Related: Employment is still near a 30-year low
Overall, the U.S. economy lost 8.7 million jobs in the financial crisis, and has since gained back 6.3 million jobs. The employment-population ratio was unchanged, showing that 58.6% of adults over age 16 have a job. That rate has barely budged over the last three years -- and the last time it was hovering so low was 30 years ago.
Since job growth continued at a slow pace in May, the newest data is unlikely to change the Federal Reserve's current stimulus policies. The central bank is looking for "substantial improvement" in the job market before it starts winding down its controversial program of buying $85 billion in Treasuries and mortgage-backed securities each month. To top of page



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Thursday, June 6, 2013, 11:27 AM

"If I'm the CFO of a hospital today, this is the best time to sell"

More good news on the MOB deal front!!!  Check out this short article from Becker's Hospital Review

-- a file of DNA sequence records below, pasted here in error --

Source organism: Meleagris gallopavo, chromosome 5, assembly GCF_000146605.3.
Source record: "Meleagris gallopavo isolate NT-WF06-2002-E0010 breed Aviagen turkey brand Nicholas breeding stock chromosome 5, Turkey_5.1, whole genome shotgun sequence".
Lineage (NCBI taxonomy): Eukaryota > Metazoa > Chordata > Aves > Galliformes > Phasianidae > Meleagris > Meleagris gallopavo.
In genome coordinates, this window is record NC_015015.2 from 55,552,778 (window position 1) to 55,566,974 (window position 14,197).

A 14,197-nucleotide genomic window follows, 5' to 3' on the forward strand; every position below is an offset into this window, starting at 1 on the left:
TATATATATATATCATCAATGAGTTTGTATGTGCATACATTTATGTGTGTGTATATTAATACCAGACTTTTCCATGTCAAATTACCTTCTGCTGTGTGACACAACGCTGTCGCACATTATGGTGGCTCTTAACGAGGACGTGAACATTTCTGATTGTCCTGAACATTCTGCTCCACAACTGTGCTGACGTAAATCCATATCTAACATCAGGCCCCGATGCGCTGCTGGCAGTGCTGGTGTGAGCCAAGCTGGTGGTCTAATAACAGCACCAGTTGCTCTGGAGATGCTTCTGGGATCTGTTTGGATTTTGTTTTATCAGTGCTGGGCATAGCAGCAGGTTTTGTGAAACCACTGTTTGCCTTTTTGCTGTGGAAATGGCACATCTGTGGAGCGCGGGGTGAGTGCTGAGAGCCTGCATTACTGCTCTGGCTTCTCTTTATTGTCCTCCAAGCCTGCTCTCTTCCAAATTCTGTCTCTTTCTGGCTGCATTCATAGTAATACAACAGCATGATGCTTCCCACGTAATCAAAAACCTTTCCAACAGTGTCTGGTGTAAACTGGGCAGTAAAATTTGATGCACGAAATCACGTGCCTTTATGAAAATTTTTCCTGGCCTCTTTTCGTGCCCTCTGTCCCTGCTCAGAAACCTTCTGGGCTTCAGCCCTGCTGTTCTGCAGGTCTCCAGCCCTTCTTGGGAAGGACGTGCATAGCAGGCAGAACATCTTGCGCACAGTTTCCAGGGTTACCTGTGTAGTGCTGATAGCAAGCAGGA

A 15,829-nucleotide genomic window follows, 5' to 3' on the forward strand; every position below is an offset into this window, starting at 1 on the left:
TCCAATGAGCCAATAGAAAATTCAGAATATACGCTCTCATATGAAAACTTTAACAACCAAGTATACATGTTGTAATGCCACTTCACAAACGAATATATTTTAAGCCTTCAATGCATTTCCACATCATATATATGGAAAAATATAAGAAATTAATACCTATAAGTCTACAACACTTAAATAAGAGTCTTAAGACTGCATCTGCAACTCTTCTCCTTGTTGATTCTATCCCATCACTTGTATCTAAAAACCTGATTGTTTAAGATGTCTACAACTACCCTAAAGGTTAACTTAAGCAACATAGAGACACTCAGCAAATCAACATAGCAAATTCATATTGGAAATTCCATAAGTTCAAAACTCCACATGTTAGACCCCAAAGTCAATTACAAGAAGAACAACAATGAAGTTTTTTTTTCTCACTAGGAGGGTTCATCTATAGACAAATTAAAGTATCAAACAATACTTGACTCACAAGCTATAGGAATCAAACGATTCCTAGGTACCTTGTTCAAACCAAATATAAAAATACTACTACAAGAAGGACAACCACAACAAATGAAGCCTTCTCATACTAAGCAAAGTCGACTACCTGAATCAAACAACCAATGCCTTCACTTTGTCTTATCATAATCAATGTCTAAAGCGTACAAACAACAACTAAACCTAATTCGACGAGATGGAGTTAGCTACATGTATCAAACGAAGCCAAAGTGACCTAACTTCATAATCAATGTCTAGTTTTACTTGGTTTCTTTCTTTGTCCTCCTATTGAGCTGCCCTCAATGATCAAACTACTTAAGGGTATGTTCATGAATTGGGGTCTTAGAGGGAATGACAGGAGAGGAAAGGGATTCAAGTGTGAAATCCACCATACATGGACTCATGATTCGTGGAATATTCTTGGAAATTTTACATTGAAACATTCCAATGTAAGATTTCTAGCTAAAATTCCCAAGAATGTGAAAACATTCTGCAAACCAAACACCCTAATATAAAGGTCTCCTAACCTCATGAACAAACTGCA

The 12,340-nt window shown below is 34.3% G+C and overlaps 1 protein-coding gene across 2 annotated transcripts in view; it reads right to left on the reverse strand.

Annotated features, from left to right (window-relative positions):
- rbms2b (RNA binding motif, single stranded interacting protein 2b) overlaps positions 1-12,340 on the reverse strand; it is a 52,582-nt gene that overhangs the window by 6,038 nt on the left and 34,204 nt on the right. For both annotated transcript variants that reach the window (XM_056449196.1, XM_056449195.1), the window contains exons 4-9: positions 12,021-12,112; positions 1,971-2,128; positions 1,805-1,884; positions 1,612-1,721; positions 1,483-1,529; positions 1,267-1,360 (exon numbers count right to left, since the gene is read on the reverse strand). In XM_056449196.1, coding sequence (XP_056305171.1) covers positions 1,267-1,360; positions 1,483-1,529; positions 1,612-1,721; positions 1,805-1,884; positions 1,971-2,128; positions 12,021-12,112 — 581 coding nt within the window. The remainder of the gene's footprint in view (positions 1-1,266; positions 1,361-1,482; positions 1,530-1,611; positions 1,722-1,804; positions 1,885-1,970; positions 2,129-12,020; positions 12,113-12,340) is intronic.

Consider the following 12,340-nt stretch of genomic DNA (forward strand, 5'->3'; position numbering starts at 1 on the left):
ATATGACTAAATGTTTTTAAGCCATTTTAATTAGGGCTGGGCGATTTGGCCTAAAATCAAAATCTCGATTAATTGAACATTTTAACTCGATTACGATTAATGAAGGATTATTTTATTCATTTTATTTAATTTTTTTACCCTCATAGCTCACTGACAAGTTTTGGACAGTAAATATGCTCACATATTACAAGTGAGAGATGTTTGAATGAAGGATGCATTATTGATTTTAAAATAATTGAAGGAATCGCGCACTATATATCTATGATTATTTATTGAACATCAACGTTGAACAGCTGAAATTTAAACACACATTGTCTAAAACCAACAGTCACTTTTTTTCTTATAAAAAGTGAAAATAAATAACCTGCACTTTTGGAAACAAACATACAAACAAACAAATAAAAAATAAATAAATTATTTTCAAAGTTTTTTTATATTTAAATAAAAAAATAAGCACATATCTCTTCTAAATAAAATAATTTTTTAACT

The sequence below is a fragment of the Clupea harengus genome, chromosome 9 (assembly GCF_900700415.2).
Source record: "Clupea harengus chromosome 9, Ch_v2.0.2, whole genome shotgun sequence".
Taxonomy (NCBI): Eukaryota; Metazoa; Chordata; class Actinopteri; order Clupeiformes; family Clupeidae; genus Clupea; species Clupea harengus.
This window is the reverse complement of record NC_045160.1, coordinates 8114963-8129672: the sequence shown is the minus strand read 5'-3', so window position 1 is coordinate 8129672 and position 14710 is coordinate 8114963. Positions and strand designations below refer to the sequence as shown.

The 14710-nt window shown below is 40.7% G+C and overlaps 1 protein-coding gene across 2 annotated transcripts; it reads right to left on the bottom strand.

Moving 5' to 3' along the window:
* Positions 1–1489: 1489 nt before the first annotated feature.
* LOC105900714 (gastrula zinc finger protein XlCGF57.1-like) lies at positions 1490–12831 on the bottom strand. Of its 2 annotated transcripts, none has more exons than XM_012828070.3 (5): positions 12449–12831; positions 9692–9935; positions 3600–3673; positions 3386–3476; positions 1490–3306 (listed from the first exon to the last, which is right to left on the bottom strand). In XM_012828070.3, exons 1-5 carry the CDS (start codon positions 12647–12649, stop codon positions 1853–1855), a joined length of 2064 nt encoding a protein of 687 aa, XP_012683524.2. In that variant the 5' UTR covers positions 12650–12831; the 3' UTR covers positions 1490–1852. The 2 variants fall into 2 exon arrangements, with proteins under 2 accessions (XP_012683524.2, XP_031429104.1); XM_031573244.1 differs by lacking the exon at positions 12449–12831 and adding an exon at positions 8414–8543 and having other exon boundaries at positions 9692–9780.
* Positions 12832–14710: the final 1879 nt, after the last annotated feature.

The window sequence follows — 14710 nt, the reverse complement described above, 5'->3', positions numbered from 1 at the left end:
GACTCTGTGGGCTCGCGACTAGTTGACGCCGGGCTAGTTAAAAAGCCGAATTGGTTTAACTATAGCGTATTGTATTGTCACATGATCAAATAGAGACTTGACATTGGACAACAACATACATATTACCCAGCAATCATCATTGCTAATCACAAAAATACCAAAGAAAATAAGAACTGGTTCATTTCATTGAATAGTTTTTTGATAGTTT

Hospitals Expected to Sell $2B in Medical Office Buildings This Year
Medical office building sales have increased steadily in recent years, from $1 billion in 2007 to a record $2 billion in 2012, and MOB sales should hit $2 billion again by the end of 2013, according to a Jones Lang LaSalle study cited in National Real Estate Investor.

Healthcare real estate investment trusts, or REITs, are on the prowl to buy MOB properties because supply is low and MOB tenants usually lead to stable lease revenue.

"The buyers with access to capital, mostly the REITs, are locking up more and more of the supply, and their practice is to buy and hold. The property isn't going to turn again on the market," Mindy Berman, managing director of JLL's healthcare capital markets, told National Real Estate Investor. "If I'm the CFO of a hospital today, this is the best time to sell."